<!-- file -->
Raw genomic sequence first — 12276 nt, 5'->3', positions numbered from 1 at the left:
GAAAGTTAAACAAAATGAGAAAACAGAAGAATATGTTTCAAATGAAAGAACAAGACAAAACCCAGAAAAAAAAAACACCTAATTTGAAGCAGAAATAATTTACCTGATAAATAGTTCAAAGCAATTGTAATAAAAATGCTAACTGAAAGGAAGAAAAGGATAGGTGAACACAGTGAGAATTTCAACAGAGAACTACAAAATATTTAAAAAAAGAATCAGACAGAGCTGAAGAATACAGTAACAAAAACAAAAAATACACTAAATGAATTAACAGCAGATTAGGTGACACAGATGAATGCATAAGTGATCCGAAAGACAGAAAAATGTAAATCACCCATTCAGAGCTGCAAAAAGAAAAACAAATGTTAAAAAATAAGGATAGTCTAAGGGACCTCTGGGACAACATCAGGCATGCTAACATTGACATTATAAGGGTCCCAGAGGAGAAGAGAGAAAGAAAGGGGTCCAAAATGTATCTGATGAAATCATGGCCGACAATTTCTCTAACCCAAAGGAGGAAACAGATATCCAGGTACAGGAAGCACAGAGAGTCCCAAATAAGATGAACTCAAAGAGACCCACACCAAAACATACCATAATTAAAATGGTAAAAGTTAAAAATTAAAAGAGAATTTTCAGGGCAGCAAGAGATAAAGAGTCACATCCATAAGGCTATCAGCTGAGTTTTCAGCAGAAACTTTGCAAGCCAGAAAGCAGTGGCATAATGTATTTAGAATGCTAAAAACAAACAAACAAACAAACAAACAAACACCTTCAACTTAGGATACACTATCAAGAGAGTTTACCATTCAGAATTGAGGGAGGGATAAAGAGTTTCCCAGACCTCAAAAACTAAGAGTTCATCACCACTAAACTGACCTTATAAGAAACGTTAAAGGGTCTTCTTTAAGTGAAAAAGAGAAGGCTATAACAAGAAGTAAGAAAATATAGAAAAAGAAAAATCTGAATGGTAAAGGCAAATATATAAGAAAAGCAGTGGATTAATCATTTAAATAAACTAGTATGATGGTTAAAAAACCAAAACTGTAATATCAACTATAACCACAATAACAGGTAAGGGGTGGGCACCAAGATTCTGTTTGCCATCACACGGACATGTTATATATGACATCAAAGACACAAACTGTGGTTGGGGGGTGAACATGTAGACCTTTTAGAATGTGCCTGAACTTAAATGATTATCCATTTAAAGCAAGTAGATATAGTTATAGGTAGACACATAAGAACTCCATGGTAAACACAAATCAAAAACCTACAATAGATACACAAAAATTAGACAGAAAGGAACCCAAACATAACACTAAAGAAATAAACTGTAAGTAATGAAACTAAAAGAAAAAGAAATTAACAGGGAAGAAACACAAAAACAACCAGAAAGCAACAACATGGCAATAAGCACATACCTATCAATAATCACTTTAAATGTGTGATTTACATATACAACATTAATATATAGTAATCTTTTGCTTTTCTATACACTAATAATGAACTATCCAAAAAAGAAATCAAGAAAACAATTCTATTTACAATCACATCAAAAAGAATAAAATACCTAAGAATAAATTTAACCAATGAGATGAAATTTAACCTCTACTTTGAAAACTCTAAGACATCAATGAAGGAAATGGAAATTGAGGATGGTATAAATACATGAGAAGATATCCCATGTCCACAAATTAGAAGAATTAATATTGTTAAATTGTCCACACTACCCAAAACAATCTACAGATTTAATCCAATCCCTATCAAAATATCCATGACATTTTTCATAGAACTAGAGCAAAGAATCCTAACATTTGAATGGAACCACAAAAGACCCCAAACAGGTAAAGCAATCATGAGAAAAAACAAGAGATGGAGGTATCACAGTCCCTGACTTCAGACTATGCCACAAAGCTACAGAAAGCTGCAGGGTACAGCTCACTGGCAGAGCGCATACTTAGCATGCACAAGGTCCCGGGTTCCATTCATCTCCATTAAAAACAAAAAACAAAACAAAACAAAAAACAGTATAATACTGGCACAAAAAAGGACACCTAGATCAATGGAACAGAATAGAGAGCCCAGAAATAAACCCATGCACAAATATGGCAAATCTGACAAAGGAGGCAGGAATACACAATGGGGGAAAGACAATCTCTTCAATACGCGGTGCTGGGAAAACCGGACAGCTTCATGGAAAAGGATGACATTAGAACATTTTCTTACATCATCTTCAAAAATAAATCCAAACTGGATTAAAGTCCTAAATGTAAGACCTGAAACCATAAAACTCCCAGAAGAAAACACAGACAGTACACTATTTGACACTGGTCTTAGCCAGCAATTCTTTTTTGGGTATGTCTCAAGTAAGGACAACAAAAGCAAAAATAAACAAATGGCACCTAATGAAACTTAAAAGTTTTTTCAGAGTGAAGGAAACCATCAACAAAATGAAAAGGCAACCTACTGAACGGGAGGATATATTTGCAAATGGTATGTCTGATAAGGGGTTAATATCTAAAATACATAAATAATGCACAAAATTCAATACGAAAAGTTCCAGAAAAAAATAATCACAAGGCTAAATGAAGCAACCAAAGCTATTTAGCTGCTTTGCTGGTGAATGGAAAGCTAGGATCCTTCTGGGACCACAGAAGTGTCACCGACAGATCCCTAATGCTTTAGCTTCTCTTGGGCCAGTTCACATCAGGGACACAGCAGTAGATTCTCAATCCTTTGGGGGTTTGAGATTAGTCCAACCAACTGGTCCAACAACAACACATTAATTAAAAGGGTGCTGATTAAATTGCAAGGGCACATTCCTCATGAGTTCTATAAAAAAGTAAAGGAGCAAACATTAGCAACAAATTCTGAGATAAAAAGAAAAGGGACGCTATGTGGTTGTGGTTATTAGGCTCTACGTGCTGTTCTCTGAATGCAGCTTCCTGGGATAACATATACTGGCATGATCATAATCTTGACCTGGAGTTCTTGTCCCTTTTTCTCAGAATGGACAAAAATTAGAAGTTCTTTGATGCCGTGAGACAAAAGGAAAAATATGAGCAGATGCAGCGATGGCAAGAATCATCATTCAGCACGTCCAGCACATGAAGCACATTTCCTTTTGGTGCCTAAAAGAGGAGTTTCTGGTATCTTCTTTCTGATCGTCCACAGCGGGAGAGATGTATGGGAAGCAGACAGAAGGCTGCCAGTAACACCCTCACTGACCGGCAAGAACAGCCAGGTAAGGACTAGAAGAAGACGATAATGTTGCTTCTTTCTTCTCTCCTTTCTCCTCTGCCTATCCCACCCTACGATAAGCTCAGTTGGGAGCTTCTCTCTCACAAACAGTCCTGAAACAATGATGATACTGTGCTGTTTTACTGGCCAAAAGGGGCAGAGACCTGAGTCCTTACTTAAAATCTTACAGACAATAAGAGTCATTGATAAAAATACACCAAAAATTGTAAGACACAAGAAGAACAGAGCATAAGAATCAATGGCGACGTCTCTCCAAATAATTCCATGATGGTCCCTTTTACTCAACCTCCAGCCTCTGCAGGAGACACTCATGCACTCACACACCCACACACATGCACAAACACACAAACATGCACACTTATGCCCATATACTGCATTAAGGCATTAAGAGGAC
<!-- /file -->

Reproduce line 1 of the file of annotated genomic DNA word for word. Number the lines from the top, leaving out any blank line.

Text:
Raw genomic sequence first — 12276 nt, 5'->3', positions numbered from 1 at the left: